A thriving, sex-and-gossip newspaper has been shuttered, big shots in media, politics and law enforcement have resigned, and arrests have been made. It has resulted in a lot of headlines, but considering how old the real news is, I wonder what all the fuss is about.
The worst-kept secret in recent business history is that News Corp. is an underachiever when it comes to matters of corporate governance. Long before hacked phone messages and bribed London cops replaced Dominique Strauss-Kahn as the hot global story, the people who analyze how well public companies manage themselves were holding their noses whenever they perused regulatory filings from Rupert Murdoch’s media empire. Now, shares of the company are themselves a scandal, losing 19 percent since the scandal heated up July 4.
Garbage in -- that is, a board encumbered with conflicts of interest -- turns out to be a reliable predictor of garbage out.
To recap: It has been five years since newspapers reported that a journalist at Murdoch’s now-defunct News of the World had hired an investigator to hack the phones of Prince William and others. Armed with the royals’ messages, the paper imparted to readers an international scoop of history-making proportion: The prince had hurt his knee.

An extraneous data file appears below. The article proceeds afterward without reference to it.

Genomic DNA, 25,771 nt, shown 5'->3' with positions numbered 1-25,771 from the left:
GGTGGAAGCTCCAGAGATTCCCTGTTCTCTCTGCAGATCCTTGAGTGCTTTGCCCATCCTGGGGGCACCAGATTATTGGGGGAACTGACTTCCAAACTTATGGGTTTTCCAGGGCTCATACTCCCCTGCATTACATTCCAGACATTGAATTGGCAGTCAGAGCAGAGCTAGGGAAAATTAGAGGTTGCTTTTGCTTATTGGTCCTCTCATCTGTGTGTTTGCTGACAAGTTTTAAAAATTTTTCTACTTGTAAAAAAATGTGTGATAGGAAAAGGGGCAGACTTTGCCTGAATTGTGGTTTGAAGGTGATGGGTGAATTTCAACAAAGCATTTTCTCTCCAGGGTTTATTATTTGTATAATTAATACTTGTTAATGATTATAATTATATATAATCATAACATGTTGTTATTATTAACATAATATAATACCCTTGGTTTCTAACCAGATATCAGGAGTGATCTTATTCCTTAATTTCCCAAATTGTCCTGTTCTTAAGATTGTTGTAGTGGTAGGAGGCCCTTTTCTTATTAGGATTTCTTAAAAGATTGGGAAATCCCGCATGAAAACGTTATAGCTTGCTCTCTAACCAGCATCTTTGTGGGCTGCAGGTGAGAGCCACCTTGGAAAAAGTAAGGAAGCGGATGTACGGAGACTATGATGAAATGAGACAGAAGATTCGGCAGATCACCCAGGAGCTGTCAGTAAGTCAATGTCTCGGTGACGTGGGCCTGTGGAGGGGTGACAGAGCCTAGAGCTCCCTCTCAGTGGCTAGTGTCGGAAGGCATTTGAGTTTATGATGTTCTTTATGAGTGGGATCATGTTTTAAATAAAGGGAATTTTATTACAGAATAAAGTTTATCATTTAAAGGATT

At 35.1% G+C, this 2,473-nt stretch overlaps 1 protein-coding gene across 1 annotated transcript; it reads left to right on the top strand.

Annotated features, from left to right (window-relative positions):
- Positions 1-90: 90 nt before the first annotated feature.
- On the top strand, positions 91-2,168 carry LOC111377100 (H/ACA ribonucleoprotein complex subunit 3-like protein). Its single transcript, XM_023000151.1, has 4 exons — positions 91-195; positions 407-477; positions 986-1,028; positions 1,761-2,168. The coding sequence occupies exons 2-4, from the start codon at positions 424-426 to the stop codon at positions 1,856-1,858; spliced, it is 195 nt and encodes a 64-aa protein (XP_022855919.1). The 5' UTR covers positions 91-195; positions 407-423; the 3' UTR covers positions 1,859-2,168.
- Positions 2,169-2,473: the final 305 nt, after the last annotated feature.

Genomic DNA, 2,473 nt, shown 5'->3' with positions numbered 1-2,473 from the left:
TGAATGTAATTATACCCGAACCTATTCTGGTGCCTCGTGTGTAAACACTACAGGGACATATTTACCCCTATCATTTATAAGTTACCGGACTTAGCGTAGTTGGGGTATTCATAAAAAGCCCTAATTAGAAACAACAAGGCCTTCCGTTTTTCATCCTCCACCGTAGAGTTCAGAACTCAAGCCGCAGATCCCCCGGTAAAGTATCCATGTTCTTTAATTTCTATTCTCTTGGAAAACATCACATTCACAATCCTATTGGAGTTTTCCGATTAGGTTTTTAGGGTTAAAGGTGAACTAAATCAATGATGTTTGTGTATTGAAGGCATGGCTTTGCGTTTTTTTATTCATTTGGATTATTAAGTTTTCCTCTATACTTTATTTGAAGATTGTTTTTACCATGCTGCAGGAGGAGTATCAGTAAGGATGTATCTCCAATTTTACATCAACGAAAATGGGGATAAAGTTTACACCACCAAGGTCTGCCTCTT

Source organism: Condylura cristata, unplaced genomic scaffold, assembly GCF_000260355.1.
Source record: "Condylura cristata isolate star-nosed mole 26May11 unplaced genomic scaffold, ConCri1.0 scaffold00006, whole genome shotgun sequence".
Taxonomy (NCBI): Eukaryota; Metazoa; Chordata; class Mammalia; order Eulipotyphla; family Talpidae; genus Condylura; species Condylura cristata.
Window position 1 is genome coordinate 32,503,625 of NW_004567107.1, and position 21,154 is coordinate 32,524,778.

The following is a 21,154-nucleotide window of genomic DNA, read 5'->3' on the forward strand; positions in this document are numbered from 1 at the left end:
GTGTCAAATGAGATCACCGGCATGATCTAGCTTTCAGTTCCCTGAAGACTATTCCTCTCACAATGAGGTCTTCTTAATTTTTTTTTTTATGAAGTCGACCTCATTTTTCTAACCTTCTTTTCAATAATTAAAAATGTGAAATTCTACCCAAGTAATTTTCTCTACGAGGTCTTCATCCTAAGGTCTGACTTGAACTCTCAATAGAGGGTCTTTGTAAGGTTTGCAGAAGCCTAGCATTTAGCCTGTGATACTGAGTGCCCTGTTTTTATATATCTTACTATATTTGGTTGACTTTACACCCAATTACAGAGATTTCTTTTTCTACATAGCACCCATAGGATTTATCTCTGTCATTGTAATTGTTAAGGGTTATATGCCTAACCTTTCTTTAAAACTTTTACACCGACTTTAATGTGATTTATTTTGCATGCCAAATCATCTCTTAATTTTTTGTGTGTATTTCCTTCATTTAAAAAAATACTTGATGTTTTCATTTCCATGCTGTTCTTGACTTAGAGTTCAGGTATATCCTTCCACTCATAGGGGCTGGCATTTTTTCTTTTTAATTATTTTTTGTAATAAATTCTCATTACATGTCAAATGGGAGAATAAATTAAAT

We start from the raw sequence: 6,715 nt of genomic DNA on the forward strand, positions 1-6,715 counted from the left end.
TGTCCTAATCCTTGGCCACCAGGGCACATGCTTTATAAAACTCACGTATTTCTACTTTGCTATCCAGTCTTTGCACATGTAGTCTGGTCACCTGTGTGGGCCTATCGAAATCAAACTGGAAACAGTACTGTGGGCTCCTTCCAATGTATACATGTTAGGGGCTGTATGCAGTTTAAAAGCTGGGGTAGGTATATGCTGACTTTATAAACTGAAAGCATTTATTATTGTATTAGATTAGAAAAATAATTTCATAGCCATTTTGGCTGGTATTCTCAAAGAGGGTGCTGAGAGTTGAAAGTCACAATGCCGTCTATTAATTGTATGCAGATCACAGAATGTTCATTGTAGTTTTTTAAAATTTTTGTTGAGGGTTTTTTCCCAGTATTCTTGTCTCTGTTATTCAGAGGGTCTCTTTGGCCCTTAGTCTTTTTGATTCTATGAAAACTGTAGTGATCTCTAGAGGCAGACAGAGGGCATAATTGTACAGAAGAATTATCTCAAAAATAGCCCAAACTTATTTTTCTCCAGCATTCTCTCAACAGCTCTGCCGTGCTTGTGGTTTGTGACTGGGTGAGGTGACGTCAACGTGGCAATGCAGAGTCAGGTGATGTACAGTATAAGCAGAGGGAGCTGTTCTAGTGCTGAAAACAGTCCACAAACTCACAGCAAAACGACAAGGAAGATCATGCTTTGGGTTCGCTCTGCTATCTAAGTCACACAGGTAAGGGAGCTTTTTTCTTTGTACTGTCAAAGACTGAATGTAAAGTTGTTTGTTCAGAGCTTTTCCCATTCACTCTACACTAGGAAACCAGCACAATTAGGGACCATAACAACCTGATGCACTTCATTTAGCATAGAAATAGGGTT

The reporter, Clive Goodman, and the investigator, Glenn Mulcaire, both did time in prison for that and other hacking crimes in 2007. News Corp. portrayed the matter as an example of isolated rogue reporting. Then on July 4 of this year the Guardian published a story detailing how News of the World staffers had also hacked into the mobile phone of missing teenager Milly Dowler in 2002, deleting some of the girl’s messages to make room for new voicemails in hopes of getting an exclusive. The girl’s distraught parents thought Milly herself must be deleting the messages, and thus was still alive. She wasn’t.